Cork Midsummer Festival with a difference coming to peoples' homes this June

Cork Midsummer Festival with a difference coming to peoples' homes this June
Lorraine Maye of the Cork Midsummer Festival. Picture Dan Linehan

Cork Midsummer Festival has announced its Midsummer Moments series of events and experiences in place of what would be a programme of theatre, literature, dance and visual arts in the city.

In light of Covid-19 the Cork Midsummer Festival as people knew it was forced to cancel but organisers have worked with partners to bring the festival into peoples’ homes this June.

An innovative take on the norm, people can still enjoy a programme of high-quality arts events and experiences from their own homes from June 10 to 21.

Festival Director Lorraine Maye announced details of the series of activities which will be held in line with the Government guidelines.

Ms Maye said that “nothing will replace” the annual festival which draws thousands of people and hundreds of artists each year but that organisers are “proud” to keep the Cork Midsummer light shining.

“While social distancing continues, the challenge for the arts and other sectors is huge. We are proud to be working with Cork partners, 40 Irish and international artists and a range of participants from our community to keep the Cork Midsummer light shining in June,” she said.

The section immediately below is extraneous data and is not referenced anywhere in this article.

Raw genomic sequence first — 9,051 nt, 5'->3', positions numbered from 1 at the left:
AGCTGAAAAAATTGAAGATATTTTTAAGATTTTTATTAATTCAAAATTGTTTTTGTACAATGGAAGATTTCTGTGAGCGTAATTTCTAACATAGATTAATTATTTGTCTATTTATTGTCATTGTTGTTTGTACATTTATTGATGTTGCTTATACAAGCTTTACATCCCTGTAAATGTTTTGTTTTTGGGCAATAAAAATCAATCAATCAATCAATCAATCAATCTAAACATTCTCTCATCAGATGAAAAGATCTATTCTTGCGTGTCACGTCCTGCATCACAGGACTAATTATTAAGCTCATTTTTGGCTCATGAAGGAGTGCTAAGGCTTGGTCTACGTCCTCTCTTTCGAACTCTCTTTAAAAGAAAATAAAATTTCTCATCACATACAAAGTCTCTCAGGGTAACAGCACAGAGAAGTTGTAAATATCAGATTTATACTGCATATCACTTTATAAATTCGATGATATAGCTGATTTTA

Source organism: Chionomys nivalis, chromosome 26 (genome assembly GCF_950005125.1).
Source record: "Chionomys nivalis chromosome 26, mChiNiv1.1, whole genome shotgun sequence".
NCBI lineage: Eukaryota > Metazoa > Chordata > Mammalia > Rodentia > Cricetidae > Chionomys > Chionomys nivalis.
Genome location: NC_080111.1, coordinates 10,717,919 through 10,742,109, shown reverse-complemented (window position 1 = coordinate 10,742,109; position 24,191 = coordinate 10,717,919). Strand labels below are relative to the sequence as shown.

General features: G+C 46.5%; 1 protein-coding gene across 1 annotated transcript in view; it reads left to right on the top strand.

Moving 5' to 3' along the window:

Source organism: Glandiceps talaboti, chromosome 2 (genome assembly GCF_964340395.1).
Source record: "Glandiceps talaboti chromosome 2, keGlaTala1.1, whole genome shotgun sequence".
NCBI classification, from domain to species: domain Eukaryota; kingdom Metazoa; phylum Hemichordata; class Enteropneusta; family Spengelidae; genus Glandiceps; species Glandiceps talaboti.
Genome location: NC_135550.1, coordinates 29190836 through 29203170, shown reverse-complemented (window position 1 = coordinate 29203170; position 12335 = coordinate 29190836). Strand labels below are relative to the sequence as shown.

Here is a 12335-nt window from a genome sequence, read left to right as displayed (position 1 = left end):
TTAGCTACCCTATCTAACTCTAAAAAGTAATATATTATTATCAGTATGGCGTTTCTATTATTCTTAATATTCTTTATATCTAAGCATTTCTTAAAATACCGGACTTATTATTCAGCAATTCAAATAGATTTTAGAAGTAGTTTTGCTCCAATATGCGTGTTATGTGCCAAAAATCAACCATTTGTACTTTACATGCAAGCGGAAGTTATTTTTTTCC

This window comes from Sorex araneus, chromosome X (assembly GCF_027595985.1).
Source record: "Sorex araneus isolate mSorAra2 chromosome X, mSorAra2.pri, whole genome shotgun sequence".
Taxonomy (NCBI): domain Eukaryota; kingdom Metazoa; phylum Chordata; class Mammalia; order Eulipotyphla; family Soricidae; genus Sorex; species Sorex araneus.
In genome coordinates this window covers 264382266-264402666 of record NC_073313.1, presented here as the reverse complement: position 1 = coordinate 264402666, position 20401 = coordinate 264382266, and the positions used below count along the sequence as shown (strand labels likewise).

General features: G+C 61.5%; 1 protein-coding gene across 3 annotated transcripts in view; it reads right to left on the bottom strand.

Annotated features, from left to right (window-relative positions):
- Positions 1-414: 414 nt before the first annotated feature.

She said that she looks forward to the “bright festival days” of Cork Midsummer Festival next year.

People can take part in four different ways: outdoors, at home, with artists in residence or in discussions.

Just some of the lineup includes a theatre performance from Corcadorca which people can view from their own gardens; a site-specific audio walk by Tom Lane, narrated by Mark D’Aughton and Olwen Fouéré; Cork’s Long Table Picnic at Home; a long-distance arts project with Little Druids for Humanity; A DJ set from Cork’s very own Stevie G; online film, sound and visual artwork from artist Marie Brett in collaboration with writer Katie Holly, Day of the Straws, explores how social history surrounding the 1832 Cholera epidemic relates to Covid-19; and Ali Fitzgibbon will facilitate an online discussion, titled Turning Point, with Cork artists and freelance arts workers, to name just some of what is on offer from June 10.

For the full listing of events, visit

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